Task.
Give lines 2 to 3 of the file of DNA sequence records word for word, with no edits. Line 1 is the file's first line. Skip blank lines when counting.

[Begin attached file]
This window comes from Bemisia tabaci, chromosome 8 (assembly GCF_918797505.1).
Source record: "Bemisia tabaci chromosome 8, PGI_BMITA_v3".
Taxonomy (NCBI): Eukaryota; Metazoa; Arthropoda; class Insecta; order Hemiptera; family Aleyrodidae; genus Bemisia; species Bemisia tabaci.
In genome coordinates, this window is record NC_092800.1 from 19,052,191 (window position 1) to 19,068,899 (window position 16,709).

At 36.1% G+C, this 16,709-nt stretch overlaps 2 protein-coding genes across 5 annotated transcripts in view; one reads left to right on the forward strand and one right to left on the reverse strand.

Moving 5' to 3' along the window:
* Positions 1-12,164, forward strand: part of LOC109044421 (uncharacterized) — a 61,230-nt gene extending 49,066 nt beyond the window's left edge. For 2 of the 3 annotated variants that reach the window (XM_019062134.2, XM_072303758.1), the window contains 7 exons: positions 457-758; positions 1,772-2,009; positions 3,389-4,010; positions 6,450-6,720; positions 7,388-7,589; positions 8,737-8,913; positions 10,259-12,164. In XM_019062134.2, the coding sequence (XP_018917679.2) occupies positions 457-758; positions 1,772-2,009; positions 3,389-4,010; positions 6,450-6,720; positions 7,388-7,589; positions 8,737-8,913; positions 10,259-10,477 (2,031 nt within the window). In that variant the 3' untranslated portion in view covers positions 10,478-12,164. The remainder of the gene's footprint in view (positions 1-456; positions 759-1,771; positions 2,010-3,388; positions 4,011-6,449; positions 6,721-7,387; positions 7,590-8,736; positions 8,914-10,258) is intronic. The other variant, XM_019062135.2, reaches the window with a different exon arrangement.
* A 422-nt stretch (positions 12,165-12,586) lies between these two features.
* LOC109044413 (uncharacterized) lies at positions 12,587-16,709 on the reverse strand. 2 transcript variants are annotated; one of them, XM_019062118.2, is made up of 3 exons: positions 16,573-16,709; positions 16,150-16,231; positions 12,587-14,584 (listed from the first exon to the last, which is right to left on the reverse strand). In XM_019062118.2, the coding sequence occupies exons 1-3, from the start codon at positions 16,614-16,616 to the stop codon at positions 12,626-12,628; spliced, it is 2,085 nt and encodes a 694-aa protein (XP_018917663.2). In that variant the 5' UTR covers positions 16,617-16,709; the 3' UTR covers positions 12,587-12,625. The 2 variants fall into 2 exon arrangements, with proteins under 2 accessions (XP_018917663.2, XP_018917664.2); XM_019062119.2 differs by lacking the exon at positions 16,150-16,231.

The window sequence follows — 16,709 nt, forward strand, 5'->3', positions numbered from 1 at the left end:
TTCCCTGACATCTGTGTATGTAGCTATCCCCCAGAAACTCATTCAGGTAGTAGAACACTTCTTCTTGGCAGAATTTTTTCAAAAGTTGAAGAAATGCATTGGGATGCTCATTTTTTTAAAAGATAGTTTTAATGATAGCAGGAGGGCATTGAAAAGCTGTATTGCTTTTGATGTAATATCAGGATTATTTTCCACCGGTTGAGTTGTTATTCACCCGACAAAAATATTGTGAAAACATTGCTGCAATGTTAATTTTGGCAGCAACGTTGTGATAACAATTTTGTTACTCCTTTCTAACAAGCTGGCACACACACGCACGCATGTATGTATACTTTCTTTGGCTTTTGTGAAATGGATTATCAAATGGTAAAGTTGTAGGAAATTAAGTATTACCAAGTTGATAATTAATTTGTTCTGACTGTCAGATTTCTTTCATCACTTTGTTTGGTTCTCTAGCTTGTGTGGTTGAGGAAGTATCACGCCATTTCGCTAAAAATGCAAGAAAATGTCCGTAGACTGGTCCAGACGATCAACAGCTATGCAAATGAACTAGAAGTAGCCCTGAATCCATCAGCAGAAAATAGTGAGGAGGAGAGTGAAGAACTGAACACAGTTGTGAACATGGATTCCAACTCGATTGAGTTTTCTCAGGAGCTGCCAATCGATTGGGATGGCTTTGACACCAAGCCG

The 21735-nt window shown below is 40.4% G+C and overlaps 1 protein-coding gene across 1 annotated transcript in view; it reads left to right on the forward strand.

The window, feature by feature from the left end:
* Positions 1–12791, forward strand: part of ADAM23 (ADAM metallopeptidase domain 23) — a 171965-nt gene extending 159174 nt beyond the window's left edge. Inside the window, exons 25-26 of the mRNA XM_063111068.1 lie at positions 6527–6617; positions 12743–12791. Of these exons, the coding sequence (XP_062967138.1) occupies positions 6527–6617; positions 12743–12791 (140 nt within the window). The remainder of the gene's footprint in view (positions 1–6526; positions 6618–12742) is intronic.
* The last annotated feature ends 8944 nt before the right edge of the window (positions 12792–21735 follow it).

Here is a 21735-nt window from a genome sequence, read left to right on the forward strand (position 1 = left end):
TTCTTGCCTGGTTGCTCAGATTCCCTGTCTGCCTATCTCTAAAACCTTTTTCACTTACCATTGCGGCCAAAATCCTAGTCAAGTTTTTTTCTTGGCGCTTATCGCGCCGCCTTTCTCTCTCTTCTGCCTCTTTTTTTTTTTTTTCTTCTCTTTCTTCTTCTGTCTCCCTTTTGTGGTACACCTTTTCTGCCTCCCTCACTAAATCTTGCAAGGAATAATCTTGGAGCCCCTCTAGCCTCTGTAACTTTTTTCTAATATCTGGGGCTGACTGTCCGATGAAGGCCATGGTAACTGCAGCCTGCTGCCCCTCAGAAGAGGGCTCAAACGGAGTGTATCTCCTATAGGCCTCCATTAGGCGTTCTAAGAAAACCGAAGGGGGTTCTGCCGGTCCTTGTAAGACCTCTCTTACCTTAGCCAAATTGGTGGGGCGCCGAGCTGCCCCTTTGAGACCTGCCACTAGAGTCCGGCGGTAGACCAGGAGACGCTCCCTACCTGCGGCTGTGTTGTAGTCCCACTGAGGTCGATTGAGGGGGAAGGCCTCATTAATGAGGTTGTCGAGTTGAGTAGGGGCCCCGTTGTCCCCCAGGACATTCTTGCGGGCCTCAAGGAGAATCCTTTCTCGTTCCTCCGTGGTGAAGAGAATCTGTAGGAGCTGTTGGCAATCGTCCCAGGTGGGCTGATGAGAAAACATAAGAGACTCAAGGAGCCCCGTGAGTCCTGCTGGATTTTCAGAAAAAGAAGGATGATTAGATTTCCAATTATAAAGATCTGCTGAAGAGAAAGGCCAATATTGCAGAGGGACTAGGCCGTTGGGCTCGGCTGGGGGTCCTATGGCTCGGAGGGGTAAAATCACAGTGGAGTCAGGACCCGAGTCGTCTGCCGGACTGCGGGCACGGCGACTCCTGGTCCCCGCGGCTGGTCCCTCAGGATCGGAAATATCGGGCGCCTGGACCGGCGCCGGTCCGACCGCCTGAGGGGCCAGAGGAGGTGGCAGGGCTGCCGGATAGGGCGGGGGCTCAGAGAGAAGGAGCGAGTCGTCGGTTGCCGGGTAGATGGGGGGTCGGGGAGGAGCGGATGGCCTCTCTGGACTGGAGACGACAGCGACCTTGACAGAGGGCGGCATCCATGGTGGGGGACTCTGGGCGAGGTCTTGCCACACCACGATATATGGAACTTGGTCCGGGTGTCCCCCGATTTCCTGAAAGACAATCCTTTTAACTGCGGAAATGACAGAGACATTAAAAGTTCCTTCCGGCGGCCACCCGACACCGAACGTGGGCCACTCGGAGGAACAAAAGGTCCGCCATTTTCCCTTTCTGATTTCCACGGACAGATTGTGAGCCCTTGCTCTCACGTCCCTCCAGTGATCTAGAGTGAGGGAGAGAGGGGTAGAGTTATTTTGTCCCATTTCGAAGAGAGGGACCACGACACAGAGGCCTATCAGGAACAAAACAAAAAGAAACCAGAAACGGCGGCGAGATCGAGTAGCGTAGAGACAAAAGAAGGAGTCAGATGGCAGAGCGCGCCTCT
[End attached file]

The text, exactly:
Source record: "Bemisia tabaci chromosome 8, PGI_BMITA_v3".
Taxonomy (NCBI): Eukaryota; Metazoa; Arthropoda; class Insecta; order Hemiptera; family Aleyrodidae; genus Bemisia; species Bemisia tabaci.